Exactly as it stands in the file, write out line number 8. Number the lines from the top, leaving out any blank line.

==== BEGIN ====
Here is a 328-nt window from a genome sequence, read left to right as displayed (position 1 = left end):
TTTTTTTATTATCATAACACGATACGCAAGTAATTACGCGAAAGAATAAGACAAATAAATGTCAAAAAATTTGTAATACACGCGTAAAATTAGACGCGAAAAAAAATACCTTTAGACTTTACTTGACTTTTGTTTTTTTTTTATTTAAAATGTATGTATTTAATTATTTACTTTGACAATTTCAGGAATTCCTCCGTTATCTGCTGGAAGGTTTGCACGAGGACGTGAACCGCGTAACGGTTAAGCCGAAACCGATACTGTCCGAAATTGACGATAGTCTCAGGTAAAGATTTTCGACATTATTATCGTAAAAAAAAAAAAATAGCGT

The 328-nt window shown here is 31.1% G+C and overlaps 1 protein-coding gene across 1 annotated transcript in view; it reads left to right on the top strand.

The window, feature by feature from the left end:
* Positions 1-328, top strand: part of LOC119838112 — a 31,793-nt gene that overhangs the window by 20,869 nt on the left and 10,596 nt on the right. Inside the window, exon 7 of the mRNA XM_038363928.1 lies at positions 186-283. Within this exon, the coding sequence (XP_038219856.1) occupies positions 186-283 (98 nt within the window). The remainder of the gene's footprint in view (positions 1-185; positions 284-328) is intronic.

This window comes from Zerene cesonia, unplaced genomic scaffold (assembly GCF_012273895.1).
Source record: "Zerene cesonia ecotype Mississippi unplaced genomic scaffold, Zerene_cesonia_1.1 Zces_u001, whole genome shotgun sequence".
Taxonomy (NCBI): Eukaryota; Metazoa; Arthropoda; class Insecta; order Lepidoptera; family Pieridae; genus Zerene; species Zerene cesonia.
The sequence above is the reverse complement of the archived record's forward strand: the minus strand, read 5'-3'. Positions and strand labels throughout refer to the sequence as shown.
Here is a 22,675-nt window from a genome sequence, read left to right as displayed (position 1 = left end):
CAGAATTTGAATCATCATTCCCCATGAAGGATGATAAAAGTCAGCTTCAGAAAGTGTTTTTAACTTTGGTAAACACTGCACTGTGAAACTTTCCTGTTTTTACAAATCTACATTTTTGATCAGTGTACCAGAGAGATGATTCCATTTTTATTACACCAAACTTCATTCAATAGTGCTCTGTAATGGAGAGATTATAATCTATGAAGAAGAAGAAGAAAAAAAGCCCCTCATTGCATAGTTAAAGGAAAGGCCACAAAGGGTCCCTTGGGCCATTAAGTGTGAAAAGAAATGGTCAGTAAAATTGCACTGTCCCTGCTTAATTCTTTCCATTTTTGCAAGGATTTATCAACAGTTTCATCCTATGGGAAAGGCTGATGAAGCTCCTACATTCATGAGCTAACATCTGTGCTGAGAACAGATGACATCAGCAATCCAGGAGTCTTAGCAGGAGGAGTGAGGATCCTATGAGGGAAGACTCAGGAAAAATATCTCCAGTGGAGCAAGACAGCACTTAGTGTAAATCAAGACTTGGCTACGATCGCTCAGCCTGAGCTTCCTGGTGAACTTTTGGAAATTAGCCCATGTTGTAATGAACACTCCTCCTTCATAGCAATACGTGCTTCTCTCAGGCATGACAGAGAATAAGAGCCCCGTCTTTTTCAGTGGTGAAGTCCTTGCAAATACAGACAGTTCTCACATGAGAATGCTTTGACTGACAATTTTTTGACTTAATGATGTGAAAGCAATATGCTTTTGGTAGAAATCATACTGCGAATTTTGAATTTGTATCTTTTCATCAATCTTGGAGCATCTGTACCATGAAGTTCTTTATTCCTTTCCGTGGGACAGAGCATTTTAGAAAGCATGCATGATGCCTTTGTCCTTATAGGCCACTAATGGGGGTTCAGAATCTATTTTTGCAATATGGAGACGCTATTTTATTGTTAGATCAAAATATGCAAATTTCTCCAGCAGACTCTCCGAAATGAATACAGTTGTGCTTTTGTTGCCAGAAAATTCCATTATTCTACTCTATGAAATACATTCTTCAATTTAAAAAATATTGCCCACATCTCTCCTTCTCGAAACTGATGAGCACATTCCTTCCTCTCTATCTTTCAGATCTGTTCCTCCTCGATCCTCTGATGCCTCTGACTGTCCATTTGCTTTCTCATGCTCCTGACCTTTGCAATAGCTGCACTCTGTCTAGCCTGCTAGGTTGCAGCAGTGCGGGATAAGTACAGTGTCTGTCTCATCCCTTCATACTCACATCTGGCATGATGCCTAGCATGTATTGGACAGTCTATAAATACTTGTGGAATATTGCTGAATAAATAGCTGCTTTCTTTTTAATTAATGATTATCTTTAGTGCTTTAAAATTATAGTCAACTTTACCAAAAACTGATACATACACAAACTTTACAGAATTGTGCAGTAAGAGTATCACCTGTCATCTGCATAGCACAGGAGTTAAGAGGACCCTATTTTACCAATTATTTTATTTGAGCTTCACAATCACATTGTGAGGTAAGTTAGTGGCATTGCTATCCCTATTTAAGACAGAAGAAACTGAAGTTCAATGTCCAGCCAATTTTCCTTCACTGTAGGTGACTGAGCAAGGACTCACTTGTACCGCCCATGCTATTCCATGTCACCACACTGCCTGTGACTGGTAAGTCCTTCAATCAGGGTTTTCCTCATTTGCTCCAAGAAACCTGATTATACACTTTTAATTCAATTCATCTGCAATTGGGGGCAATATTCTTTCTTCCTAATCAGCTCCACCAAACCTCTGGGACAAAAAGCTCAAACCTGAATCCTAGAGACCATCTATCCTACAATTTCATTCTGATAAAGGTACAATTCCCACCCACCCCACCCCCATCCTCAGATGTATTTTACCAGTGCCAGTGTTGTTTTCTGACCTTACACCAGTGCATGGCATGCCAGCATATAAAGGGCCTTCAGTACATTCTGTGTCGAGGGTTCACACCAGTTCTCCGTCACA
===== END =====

Taxonomy (NCBI): Eukaryota; Metazoa; Arthropoda; class Insecta; order Lepidoptera; family Pieridae; genus Zerene; species Zerene cesonia.